I’ve also gotten questions as to how I have time to read and maintain a review blog while carrying a full grad school load. The answer is, I reward myself with reading. Reading keeps me sane and grounded. Even if I read an entire book in two pages snatches and it takes me a month, I’m still going to choose that over clubbing with the med students or doing karaoke with my classmates. I’m not antisocial and I do have friends (though they are currently all up in Nashville and I miss them dearly) and I will make friends here again, but this is how I work.

Off to bed with me to prepare for another week of learning new things and feeling like I actually got a degree that’s useful!

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ImageStars: 4.5/5

Format: Kindle ebook via NetGalley

Read: August 18, 2013

I have been in love with Maggie Stiefvater’s work for a long, long time. Not since the beginning, mind you, but since she published SHIVER. I’m lucky enough to have a casual acquaintance with her, I have a picture of her and my rabbit, and I have some doodles in my signed books from her especially to me.

Although this is true, I am not biased. To date, I have not met a book she has written that I haven’t liked. A lot. Her writing style is just so dry-humored and smooth like dark chocolate.

Okay. So back to the review at hand. THE DREAM THIEVES is a wonderful sequel to THE RAVEN BOYS. This book mostly focuses on Ronan with a good dose of Blue and little Adam, and Gansey. There’s an assassin in town that’s looking for a valuable thing that Gansey may or may not possess and will stop at nothing to get it. Plus, Cabeswater has disappeared into thin air and with it, any chance Gansey has to find the king he’s been looking his entire life for.

Maggie’s prose is lyrical, witty, sad, and rings with the truth of consciousness for every one of her characters. She breathes life into the pages seamlessly and grabs you along for the ride until the words run out. I was so, so pleased to get to read this second installment in The Raven Cycle a month early and I will definitely be buying the hardcover when it comes out!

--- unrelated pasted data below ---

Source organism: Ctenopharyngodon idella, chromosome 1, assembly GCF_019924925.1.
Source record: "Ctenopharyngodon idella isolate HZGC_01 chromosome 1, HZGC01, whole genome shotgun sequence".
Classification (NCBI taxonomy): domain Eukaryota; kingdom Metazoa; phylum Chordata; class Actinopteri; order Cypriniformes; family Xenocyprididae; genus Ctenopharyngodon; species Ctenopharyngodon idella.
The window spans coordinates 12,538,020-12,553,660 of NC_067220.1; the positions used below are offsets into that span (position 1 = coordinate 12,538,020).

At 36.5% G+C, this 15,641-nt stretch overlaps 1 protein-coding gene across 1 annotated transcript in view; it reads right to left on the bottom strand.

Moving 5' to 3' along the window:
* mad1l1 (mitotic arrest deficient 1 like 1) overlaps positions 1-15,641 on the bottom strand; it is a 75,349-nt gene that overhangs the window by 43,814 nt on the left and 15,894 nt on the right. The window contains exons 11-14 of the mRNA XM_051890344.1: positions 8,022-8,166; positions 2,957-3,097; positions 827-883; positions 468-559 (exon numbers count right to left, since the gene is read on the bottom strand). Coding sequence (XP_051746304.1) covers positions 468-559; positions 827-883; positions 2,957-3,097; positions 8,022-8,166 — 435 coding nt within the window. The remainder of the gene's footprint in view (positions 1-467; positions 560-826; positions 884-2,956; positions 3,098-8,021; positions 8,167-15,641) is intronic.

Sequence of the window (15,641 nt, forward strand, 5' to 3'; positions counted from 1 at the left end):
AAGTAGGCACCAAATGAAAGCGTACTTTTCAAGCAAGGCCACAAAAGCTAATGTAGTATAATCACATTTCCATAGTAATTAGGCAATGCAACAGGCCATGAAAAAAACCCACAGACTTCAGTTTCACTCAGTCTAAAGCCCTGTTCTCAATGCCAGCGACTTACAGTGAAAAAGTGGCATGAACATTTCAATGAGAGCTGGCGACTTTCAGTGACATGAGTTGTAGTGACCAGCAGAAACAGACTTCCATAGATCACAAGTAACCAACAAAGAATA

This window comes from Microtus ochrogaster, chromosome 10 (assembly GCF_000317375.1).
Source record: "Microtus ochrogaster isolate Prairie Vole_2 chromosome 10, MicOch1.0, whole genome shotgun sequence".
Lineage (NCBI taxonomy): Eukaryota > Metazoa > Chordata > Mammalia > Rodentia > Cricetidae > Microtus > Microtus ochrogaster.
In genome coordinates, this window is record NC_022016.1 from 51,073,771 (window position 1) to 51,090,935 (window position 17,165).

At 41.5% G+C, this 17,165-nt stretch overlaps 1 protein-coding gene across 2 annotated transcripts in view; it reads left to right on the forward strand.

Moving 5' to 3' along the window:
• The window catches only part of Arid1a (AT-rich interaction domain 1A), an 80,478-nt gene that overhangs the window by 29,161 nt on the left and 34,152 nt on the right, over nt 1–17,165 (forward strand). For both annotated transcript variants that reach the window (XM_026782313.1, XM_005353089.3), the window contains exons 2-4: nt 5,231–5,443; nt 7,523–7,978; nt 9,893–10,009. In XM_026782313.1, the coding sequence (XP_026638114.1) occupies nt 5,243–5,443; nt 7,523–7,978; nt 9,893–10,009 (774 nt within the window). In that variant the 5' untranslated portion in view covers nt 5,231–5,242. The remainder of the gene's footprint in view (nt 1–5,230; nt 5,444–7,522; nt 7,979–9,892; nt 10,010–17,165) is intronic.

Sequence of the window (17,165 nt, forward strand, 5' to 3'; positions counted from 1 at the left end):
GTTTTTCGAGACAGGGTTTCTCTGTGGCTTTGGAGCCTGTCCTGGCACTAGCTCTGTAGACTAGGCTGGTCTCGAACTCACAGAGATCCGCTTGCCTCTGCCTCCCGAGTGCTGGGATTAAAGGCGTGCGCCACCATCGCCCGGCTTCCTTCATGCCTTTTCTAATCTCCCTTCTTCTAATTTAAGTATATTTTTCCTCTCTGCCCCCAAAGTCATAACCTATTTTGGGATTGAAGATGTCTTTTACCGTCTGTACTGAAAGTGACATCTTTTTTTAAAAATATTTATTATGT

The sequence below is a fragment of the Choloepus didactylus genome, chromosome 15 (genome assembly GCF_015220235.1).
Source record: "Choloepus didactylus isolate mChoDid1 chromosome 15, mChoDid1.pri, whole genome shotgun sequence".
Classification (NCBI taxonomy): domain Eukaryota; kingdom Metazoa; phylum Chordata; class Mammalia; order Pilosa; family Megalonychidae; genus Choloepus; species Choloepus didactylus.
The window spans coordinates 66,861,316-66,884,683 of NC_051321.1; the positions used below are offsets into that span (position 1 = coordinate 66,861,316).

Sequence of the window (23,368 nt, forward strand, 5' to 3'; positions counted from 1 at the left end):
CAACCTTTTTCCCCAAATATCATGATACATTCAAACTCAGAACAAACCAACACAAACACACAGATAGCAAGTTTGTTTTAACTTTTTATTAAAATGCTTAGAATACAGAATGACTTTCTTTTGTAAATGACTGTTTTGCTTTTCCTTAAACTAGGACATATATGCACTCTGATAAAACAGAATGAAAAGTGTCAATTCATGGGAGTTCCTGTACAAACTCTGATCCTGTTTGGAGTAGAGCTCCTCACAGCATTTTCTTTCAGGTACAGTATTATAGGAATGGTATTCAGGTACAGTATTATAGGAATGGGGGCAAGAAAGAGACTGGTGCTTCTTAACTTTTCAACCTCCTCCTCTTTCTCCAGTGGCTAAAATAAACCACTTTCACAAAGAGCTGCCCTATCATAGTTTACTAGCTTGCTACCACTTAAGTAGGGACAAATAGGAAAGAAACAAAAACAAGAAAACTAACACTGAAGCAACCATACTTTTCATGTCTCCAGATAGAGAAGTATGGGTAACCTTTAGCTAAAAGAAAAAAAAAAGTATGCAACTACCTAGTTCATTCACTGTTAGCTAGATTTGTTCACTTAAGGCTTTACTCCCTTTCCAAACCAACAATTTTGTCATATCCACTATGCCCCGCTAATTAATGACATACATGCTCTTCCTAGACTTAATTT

I received a free ebook copy from NetGalley and did not receive any other recompense for this review.

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Stars: 4/5

Format: Kindle ebook via NetGalley

Read: August 24, 2013

This was a very light and fun read. I requested it simply because it mentioned the circus and I’m a bit of a shy carnie fan. The beginning was a bit weird, with chapters alternating “present” time and what happened in the past to get to where Lexi is currently.

So Lexi is a typical, quiet girl who likes her books as much as she likes her close-knit friends Eli and a girl she refers to as “Adventure Barbie”; one of those born perfectly and can do anything a man would like from rock-climbing to stunning a night club silent.

So one bad decision and a freak accident (not at the same time, of course), Lexi is homeless and cannot go back to her prepaid prep school without an adult legal guardian. So Lexi is swept to Florida on a Greyhound bus on a wild goose chase to try and find her mother who, when Lexi was eight, left her and her father to run off to the circus. Alright, I could live with that, cool. But when Lexi gets there, her mother isn’t even remembered by the ring master. However, he does give Lexi a job and a home and thus starts her adventure of living with a traveling circus.

I actually devoured this book in a day and a half. The half is because I fell asleep reading it. I think I was really drawn to the light heartedness of the book. Lexi was fairly independent and enjoyable to read, with enough depth to make her interesting. I loved her family dynamics with Lina and Lishka, the daughters of the ring master. It was the tiniest bit disjointed and I wished it flowed better with the change of chapters, but I really had a good time reading it!

I received a free ebook copy of this book from NetGalley and have received no other recompense other than the free text for my kindle.

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StImagears: 3.5/5

Format: Kindle ebook via NetGalley

Read: August 12, 2013

Water is an interesting spin on a “fantasy/magic” book. It started out a bit stilted, with the main character Kaitlyn being kidnapped and held against her will in the span of a few pages. Read a few more pages, and she’s no longer there against her will. It all happened kind of fast, but at the same time I was hungering for answers, so this fact didn’t warrant much notice.

Pretty early on, the boundaries are set. Micah is the hot, older one that can calm Kaitlyn down with physical contact (preferably a kiss, obviously). Shawn is the evil-to-the-bone antagonist who would rather torture Kaitlyn and probably pulls the wings off of insects in his spare time. Micah, of course, is Kaitlyn’s “helper” with channeling her power. Shawn, of course, is the one who can put a damper on her powers. Okay, C- for originality, but characters don’t always make the storyline, so I kept going.